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N Engl J Med. 2015 Aug 27;373(9):823-33. doi: 10.1056/NEJMoa1501035. Epub 2015 Jun 22.

Perioperative Bridging Anticoagulation in Patients with Atrial Fibrillation.

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1
From St. Joseph's Healthcare Hamilton (J.D.D.) and the Department of Medicine (J.D.D.) and Hamilton Health Science Center (S.S., A.G.G.T.), McMaster University, Hamilton, ON, Canada; Hofstra North Shore-Long Island Jewish School of Medicine, Manhasset (A.C.S.), and Mount Sinai Medical Center, New York (A.S.D.) - both in New York; Hurley Medical Center, Flint, MI (S.K.); University of Cincinnati College of Medicine, Cincinnati (R.C.B.); NorthShore University HealthSystem, Evanston (J.A.C.), and Rush University Medical Center, Chicago (A.K.J.) - both in Illinois; University of Washington Medical Center, Seattle (D.A.G.); Veterans Affairs Loma Linda Healthcare System, Loma Linda, CA (A.J.); and Duke Clinical Research Institute (D.F.K., V.H.) and Department of Medicine (T.L.O.), Duke University Medical Center, Durham, NC.

Abstract

BACKGROUND:

It is uncertain whether bridging anticoagulation is necessary for patients with atrial fibrillation who need an interruption in warfarin treatment for an elective operation or other elective invasive procedure. We hypothesized that forgoing bridging anticoagulation would be noninferior to bridging with low-molecular-weight heparin for the prevention of perioperative arterial thromboembolism and would be superior to bridging with respect to major bleeding.

METHODS:

We performed a randomized, double-blind, placebo-controlled trial in which, after perioperative interruption of warfarin therapy, patients were randomly assigned to receive bridging anticoagulation therapy with low-molecular-weight heparin (100 IU of dalteparin per kilogram of body weight) or matching placebo administered subcutaneously twice daily, from 3 days before the procedure until 24 hours before the procedure and then for 5 to 10 days after the procedure. Warfarin treatment was stopped 5 days before the procedure and was resumed within 24 hours after the procedure. Follow-up of patients continued for 30 days after the procedure. The primary outcomes were arterial thromboembolism (stroke, systemic embolism, or transient ischemic attack) and major bleeding.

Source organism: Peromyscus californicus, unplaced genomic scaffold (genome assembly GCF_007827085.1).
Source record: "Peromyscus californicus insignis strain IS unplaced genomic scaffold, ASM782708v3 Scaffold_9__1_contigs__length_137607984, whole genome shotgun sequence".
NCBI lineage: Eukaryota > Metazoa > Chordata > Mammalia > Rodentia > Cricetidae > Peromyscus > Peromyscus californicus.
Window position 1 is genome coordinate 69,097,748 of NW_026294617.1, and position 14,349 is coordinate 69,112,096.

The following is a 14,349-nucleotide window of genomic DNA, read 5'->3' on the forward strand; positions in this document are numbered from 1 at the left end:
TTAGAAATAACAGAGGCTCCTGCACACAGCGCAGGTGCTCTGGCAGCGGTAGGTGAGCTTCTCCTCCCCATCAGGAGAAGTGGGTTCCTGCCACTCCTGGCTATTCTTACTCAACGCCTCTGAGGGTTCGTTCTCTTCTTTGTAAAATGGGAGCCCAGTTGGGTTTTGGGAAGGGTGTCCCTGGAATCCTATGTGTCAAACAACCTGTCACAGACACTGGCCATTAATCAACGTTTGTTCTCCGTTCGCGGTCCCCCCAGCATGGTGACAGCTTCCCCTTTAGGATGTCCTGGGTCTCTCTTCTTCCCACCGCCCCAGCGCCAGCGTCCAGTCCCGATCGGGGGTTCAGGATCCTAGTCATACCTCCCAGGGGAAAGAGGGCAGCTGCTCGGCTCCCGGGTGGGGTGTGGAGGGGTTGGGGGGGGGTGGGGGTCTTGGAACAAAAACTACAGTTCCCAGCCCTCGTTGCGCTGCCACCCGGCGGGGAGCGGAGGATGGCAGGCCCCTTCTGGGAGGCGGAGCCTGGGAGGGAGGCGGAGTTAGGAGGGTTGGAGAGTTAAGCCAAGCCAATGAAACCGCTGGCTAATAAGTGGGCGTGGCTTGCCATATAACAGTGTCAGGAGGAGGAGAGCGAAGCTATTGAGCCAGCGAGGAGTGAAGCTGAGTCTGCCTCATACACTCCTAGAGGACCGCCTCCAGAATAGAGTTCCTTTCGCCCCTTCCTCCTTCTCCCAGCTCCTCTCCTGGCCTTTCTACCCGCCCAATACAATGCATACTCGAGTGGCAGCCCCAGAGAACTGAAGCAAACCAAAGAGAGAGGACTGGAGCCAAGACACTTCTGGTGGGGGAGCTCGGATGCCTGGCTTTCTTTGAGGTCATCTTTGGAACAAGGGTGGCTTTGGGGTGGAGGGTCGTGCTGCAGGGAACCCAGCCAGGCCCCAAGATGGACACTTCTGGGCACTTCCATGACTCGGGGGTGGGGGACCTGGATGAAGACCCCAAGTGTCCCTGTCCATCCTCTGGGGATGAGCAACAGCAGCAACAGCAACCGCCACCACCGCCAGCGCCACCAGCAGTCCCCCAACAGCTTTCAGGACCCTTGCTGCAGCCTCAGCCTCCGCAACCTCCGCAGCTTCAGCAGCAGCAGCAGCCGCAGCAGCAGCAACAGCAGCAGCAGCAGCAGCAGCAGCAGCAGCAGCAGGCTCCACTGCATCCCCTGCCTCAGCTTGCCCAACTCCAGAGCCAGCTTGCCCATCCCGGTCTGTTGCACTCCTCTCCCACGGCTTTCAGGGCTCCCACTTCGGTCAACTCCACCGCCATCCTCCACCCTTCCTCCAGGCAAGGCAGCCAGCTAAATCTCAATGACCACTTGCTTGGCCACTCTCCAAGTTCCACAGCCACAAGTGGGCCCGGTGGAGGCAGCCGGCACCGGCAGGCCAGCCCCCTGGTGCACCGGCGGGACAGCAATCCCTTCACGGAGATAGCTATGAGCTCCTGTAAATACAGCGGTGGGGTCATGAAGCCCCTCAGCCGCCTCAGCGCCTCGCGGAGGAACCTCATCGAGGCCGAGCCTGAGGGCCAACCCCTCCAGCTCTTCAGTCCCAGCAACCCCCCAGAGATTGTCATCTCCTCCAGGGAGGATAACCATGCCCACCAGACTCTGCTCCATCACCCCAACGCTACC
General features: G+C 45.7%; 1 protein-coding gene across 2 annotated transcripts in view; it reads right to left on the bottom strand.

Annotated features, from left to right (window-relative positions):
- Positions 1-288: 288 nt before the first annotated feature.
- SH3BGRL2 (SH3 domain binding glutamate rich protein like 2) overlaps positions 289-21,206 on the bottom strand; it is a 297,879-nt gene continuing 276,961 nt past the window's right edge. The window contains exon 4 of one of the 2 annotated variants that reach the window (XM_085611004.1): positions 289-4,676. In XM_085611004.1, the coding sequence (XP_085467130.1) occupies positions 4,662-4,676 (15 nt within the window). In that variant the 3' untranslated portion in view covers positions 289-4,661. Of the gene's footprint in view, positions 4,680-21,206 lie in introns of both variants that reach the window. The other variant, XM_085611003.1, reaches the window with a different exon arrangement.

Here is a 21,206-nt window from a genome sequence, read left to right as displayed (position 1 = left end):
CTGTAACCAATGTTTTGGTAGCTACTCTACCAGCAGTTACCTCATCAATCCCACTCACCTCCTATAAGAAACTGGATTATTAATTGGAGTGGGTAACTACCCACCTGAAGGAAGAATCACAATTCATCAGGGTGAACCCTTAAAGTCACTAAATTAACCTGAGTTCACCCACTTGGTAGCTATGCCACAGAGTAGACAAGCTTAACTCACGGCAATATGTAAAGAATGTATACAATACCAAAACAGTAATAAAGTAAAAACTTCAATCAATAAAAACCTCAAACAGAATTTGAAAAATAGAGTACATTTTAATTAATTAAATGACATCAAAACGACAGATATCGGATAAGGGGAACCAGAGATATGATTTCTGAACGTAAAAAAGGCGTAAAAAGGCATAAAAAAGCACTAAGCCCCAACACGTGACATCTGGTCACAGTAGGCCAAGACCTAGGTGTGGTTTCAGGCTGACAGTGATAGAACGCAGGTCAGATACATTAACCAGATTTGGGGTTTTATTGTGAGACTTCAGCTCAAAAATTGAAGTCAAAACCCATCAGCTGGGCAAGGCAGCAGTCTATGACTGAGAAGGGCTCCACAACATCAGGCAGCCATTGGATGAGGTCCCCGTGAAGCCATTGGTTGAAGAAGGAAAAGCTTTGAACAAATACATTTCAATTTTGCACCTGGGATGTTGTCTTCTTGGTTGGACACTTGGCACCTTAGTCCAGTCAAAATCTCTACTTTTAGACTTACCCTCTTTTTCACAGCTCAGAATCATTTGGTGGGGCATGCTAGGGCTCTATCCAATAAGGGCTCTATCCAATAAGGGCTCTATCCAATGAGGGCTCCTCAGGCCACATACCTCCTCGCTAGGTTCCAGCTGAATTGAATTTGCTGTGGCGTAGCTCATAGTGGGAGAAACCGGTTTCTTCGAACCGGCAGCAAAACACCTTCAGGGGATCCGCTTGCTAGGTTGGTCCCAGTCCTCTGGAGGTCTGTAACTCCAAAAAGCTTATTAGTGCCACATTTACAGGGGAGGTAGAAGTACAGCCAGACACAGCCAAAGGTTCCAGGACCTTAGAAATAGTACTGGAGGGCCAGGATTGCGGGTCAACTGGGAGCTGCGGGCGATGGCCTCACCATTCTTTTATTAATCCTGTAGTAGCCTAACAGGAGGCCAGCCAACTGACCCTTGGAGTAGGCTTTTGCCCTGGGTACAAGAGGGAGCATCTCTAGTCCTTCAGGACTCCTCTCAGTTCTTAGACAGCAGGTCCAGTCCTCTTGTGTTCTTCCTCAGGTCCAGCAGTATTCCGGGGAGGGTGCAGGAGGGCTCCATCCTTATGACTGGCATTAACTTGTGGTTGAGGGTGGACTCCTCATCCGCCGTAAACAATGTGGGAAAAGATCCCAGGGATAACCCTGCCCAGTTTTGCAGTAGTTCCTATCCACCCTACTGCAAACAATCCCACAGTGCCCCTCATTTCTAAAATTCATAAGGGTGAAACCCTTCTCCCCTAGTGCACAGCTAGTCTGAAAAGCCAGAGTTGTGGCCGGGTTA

RESULTS:

In total, 1884 patients were enrolled, with 950 assigned to receive no bridging therapy and 934 assigned to receive bridging therapy. The incidence of arterial thromboembolism was 0.4% in the no-bridging group and 0.3% in the bridging group (risk difference, 0.1 percentage points; 95% confidence interval [CI], -0.6 to 0.8; P=0.01 for noninferiority). The incidence of major bleeding was 1.3% in the no-bridging group and 3.2% in the bridging group (relative risk, 0.41; 95% CI, 0.20 to 0.78; P=0.005 for superiority).

CONCLUSIONS:

In patients with atrial fibrillation who had warfarin treatment interrupted for an elective operation or other elective invasive procedure, forgoing bridging anticoagulation was noninferior to perioperative bridging with low-molecular-weight heparin for the prevention of arterial thromboembolism and decreased the risk of major bleeding. (Funded by the National Heart, Lung, and Blood Institute of the National Institutes of Health; BRIDGE ClinicalTrials.gov number, NCT00786474.).

Comment in

PMID:
26095867
PMCID:
PMC4931686
DOI:
10.1056/NEJMoa1501035
[Indexed for MEDLINE]
Free PMC Article
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